Harley-Davidson motorcycles have been ridden to every corner of the earth, but none has ever made a journey as remarkable as Ikuo Yokoyama’s 2004 Softail Night Train. Yokoyama had his Harley parked in a storage container outside his home in Japan’s Miyagi Prefecture when the devastating, 8.9-magnitude Tohoku earthquake struck on March 11, 2011. The resulting 25-foot tsunami destroyed the 29-year-old’s home and swept the storage container out to sea. Remarkably, the container remained sealed and afloat, drifting slowly across the Paci!c Ocean for more than a year. It eventually washed up and broke apart on a remote beach in British Columbia’s Haida Gwaii Islands, more than 4000 miles from Yokoyama’s home.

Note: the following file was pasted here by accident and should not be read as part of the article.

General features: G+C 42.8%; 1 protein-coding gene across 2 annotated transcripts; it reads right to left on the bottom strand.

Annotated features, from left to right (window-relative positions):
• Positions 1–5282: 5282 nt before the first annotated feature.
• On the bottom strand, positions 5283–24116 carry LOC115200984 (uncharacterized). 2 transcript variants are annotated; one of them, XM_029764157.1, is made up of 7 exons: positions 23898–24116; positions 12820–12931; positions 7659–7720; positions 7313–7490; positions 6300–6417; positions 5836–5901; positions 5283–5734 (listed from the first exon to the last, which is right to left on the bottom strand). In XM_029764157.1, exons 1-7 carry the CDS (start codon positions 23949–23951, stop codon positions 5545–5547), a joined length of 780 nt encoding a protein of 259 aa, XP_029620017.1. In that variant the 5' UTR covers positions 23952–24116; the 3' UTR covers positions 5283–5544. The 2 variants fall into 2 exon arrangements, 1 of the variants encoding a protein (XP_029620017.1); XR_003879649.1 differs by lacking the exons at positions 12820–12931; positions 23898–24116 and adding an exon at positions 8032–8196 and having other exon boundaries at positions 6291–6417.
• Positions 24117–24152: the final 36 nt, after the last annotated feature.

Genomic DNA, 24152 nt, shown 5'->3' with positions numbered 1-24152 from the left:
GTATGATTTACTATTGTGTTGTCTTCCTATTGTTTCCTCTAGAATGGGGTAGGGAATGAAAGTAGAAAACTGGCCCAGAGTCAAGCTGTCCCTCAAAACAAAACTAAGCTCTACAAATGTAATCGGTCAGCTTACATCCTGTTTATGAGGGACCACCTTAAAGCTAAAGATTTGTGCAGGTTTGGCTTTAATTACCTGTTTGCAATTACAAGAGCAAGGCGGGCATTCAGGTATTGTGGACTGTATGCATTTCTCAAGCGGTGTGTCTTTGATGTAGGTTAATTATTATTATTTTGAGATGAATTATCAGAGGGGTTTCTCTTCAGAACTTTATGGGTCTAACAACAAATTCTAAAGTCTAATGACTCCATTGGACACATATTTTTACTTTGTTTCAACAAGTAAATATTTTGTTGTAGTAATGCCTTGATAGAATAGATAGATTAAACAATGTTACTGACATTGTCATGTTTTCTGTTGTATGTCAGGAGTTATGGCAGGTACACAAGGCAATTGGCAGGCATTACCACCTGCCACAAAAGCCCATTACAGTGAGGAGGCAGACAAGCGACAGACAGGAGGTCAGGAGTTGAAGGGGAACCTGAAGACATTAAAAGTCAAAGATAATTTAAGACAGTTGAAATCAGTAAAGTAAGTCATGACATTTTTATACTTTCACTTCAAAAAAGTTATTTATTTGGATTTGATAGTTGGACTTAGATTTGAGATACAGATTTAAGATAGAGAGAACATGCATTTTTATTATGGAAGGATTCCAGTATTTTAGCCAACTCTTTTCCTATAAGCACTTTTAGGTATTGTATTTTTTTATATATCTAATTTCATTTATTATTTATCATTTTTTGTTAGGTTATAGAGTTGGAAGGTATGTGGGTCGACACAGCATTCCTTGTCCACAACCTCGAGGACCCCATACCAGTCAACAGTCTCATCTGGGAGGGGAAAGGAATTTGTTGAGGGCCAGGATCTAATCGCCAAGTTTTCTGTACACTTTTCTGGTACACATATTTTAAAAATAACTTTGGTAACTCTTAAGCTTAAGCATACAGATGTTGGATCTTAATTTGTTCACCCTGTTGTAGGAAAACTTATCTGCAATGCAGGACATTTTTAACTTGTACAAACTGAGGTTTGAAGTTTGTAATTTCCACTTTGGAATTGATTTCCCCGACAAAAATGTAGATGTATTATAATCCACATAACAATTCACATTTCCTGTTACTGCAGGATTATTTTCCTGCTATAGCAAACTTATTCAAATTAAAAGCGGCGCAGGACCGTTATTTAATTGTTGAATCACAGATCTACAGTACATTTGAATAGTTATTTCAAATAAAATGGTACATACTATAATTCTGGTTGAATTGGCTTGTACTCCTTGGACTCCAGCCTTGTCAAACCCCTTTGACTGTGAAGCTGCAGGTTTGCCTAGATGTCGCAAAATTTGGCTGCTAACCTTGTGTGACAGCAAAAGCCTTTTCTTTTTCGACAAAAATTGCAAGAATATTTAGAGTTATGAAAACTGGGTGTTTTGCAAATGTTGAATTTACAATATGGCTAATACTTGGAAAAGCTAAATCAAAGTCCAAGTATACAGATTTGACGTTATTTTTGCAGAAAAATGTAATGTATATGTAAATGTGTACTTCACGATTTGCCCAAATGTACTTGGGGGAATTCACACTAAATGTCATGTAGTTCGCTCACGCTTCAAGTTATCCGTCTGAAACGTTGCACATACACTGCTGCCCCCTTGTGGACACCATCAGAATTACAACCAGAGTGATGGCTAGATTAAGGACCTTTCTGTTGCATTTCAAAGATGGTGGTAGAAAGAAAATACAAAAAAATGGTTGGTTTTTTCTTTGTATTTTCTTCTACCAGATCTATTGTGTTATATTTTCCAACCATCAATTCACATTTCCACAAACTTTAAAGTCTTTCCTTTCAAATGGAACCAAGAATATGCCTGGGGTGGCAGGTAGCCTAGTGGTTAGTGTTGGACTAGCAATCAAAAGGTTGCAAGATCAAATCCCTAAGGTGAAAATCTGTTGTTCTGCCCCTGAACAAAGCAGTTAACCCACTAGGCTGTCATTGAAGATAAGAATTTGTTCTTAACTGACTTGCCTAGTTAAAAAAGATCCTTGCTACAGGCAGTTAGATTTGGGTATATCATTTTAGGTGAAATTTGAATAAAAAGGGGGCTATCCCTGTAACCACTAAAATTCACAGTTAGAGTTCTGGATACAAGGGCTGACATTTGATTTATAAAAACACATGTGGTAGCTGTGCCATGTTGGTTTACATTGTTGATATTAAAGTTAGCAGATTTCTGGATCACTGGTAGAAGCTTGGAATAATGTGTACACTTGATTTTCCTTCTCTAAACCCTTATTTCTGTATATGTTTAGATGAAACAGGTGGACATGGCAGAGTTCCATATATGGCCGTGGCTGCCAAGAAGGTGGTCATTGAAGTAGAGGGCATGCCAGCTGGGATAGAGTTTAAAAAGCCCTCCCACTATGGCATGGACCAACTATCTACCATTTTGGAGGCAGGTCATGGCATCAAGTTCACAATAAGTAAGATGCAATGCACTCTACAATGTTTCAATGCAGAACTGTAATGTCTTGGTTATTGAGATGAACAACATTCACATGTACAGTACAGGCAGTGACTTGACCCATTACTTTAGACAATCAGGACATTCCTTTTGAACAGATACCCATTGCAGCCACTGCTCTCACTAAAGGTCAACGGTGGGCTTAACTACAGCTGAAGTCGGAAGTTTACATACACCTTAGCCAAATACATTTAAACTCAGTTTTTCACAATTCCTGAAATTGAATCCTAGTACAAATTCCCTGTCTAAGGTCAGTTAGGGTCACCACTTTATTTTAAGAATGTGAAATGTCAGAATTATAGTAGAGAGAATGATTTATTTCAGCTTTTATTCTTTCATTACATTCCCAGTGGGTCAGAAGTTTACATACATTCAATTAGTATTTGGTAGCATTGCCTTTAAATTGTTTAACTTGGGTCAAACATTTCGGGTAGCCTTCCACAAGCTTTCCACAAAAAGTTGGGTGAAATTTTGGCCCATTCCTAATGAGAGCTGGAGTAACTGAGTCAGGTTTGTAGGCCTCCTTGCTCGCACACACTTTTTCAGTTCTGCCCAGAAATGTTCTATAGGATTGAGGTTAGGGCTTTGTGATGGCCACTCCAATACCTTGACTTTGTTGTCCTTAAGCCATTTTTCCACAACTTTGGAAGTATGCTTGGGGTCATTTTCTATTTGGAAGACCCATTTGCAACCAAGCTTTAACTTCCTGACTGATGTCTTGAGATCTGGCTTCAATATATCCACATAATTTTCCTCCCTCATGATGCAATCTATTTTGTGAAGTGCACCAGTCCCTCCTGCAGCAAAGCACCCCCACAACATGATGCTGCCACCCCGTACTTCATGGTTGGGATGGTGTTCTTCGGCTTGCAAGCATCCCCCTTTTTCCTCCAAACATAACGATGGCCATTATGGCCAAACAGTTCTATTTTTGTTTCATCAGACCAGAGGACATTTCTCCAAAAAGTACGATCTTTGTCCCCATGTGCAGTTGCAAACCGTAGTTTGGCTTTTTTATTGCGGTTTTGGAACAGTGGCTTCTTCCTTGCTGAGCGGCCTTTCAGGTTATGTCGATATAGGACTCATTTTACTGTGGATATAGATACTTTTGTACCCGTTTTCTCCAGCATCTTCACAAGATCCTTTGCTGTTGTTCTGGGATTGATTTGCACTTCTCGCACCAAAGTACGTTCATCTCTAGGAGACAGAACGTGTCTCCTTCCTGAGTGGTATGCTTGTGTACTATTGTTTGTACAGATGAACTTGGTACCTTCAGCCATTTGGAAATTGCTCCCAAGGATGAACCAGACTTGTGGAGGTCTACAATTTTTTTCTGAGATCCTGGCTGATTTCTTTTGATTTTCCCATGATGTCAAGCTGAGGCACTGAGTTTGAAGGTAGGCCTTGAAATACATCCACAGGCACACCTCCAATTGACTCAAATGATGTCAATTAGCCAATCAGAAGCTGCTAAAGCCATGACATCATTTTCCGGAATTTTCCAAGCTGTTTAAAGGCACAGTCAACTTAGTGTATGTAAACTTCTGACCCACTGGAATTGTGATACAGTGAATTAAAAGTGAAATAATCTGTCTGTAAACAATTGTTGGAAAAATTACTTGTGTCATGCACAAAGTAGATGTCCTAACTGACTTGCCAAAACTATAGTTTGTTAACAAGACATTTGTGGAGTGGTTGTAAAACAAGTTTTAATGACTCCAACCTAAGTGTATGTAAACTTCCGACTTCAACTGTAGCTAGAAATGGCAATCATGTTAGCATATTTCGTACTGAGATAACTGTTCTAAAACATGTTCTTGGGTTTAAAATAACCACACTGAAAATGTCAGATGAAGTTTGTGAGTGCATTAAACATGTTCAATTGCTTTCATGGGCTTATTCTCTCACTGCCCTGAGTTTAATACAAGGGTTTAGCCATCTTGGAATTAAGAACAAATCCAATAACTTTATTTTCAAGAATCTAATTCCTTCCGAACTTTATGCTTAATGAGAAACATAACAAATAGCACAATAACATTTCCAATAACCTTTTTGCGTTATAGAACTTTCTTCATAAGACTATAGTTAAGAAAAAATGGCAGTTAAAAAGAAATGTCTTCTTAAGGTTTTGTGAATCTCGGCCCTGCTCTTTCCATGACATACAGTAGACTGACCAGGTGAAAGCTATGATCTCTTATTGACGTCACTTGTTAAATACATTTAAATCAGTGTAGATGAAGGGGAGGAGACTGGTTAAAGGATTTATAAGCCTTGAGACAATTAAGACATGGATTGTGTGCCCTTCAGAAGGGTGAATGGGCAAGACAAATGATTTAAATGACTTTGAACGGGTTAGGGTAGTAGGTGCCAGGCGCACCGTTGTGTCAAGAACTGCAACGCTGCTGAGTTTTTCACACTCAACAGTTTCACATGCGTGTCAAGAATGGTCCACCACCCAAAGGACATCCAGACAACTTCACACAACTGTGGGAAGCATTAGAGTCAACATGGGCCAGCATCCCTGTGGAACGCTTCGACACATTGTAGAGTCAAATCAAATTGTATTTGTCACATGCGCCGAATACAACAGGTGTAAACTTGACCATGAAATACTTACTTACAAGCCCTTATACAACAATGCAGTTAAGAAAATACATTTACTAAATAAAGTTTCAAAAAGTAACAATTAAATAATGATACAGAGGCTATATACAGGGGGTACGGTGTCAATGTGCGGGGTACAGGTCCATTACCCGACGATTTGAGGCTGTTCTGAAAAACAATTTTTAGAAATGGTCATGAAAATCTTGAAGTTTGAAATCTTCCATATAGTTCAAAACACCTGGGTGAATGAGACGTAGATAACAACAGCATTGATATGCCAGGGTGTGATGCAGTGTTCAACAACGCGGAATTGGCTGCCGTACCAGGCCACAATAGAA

The bike remained partially buried on the beach for a month before a beachcomber discovered it. Harley-Davidson HQ heard the story from staff at Steve Drane Harley-Davidson in Victoria, British Columbia, who assisted in recovering the bike. The Motor Company offered to repair and return the Softail to Yokoyama, but the owner instead asked for the bike to be displayed at the Harley-Davidson Museum in Milwaukee, as a tribute to the more than 15,000 lives lost in the disaster—including three members of Yokoyama’s family. Harley-Davidson obliged, and the bike is on display at the museum now.